Reward for a job well done has positives and negatives
Working in education I have had my fair share of the concept of “reward”, as in receiving a reward for a job well done.
Getting a prize or acknowledgement for a job well done or something achieved.
It isn’t limited just to education, but it does feature in pretty much every year level and type of school. To be honest, I see the benefits and given the choice I certainly would not be in favour of getting rid of rewards.
The benefits seem obvious; rewards can engage students, can motivate students and can essentially keep students on track.
Something as simple as a little voucher or coupon can be all a teacher needs to encourage a student to give a little extra in a task or assignment.
But there is a vocal argument that says rewards have simply gone too far and even that students should see the learning goal as the central reward for their actions — not an additional gift of reward system.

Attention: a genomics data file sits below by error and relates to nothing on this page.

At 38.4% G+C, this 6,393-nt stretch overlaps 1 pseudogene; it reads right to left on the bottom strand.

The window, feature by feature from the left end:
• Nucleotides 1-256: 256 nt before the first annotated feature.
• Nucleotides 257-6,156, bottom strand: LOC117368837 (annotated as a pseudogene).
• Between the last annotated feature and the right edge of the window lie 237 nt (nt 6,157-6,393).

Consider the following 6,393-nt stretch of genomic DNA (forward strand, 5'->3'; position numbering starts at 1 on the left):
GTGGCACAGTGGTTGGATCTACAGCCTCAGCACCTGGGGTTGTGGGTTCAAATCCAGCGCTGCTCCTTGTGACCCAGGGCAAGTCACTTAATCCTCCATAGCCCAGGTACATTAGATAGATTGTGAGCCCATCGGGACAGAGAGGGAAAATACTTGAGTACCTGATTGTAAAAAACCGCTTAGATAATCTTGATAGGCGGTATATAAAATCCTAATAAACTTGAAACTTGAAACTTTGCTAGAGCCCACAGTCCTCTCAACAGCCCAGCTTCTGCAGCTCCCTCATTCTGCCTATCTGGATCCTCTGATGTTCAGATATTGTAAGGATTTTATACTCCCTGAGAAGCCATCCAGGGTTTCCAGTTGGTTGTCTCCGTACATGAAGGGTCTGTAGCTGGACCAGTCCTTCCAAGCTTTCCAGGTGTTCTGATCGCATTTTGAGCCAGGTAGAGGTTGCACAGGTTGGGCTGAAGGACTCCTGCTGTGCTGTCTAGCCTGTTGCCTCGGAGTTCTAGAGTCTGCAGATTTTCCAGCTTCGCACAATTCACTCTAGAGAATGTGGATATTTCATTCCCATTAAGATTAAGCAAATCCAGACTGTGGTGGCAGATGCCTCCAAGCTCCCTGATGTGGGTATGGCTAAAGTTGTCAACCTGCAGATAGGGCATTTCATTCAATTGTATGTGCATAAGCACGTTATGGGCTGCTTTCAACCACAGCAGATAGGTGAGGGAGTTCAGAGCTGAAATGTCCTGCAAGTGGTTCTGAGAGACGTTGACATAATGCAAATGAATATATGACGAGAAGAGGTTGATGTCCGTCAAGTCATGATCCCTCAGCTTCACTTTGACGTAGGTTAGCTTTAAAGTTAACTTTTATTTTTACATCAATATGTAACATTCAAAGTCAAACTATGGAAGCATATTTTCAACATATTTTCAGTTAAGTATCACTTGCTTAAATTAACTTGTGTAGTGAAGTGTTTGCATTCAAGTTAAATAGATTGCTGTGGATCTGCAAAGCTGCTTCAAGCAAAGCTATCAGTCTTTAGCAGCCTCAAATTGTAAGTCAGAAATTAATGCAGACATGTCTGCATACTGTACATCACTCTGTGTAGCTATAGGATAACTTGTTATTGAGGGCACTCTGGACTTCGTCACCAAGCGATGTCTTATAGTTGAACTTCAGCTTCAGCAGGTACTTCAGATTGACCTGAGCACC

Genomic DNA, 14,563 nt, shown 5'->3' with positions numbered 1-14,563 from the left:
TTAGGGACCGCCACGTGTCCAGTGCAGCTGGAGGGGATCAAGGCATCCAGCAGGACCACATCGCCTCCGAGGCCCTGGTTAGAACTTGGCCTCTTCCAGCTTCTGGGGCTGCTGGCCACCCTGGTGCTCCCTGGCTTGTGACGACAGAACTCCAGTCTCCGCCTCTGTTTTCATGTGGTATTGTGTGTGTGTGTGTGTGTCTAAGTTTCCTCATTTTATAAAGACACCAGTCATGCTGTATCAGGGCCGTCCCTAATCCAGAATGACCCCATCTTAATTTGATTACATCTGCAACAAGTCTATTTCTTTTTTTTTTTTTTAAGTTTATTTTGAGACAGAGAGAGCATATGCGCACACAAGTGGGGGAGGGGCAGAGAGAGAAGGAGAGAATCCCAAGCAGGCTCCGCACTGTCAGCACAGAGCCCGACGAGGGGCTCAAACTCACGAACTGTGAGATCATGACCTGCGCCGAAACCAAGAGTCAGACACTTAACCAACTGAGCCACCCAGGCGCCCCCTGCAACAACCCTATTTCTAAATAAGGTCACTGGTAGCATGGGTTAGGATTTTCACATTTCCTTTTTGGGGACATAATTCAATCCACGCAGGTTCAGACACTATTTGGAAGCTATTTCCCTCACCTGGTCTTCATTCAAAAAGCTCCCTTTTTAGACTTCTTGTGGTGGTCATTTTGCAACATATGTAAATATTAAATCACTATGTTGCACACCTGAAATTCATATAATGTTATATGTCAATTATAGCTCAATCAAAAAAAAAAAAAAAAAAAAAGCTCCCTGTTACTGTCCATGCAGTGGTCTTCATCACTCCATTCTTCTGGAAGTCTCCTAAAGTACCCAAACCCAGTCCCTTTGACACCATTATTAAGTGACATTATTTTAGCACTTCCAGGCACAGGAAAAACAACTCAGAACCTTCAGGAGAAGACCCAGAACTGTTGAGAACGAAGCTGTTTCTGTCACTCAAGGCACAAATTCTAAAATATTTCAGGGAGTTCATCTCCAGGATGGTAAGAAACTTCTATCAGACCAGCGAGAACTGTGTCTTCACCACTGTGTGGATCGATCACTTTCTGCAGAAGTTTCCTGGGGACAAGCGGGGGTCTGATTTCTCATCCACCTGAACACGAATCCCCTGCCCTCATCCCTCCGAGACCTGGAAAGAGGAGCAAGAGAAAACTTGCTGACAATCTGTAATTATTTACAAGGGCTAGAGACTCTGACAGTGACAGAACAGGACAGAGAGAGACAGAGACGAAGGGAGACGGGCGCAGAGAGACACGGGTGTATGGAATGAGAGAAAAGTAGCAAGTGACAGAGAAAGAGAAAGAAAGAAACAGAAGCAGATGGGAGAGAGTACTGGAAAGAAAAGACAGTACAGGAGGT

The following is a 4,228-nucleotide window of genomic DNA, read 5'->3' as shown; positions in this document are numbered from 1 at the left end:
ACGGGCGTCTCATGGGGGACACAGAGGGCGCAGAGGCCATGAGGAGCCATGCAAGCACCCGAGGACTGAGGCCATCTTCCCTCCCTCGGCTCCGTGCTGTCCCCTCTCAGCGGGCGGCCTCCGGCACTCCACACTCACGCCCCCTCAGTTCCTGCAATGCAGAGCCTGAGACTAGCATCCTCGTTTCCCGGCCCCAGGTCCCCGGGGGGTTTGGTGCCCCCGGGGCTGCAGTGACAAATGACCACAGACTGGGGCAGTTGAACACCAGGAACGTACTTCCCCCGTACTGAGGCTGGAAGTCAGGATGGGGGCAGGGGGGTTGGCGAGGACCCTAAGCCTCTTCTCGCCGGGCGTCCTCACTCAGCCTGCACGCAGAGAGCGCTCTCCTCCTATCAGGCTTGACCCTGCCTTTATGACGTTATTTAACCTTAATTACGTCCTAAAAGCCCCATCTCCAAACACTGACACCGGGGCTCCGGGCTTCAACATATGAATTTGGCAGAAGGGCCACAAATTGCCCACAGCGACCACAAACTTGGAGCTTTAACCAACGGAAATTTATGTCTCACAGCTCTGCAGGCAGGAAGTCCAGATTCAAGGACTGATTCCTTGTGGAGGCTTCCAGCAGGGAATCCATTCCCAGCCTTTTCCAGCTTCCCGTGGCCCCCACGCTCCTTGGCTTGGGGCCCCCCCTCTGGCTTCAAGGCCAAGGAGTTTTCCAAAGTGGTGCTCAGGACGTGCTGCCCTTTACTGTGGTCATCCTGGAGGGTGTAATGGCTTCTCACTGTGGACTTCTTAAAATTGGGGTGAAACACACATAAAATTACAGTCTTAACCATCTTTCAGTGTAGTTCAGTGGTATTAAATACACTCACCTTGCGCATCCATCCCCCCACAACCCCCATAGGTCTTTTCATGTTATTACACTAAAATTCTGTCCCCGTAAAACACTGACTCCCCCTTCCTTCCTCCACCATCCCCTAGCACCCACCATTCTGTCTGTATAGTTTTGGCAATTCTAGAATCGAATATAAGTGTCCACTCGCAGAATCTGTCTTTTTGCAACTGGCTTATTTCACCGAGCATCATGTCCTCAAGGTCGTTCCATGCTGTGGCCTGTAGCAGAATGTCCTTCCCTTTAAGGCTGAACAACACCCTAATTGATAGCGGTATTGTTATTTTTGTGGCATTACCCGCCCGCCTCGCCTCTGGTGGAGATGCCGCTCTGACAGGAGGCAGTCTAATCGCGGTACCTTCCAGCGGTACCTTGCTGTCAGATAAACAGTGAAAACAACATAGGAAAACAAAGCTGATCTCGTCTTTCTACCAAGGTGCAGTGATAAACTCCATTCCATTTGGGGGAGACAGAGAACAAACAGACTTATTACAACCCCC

I think the answer, as it often does, falls in the middle — a balance between a sense of satisfaction from learning and a little extra something that perhaps, for the more difficult, motivates students.
The report, Healthy through habit: Interventions for initiating and maintaining health behaviour change, shows evidence that rewards can encourage continued behaviour change.
It describes them as a “central component” of habit formation, but what happens if the reward becomes the central motivation for the student?
For example, rewarding attendance at school. How reasonable is this?
Could it even be said that through rewarding high attendance we are therefore punishing students who have been ill or off school for legitimate reasons?
Do you reward your own children for housework? We do, but maybe we shouldn’t.
Perhaps the satisfaction of a well swept floor or polished dishes should be reward enough? But I am not sure my kids would agree.
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